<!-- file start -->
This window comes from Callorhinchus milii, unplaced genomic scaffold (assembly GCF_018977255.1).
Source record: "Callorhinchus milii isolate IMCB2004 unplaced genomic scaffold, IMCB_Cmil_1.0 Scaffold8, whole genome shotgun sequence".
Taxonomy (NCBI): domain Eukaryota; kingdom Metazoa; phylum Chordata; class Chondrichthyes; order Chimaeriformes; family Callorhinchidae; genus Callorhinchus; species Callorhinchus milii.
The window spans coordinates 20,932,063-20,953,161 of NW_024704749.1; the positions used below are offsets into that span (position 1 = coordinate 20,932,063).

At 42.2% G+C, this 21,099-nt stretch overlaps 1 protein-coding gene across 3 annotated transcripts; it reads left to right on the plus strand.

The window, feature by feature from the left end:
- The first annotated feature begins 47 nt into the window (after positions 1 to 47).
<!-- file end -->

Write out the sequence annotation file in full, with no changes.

This window comes from Callorhinchus milii, unplaced genomic scaffold (assembly GCF_018977255.1).
Source record: "Callorhinchus milii isolate IMCB2004 unplaced genomic scaffold, IMCB_Cmil_1.0 Scaffold8, whole genome shotgun sequence".
Taxonomy (NCBI): domain Eukaryota; kingdom Metazoa; phylum Chordata; class Chondrichthyes; order Chimaeriformes; family Callorhinchidae; genus Callorhinchus; species Callorhinchus milii.
The window spans coordinates 20,932,063-20,953,161 of NW_024704749.1; the positions used below are offsets into that span (position 1 = coordinate 20,932,063).

At 42.2% G+C, this 21,099-nt stretch overlaps 1 protein-coding gene across 3 annotated transcripts; it reads left to right on the plus strand.

The window, feature by feature from the left end:
- The first annotated feature begins 47 nt into the window (after positions 1 to 47).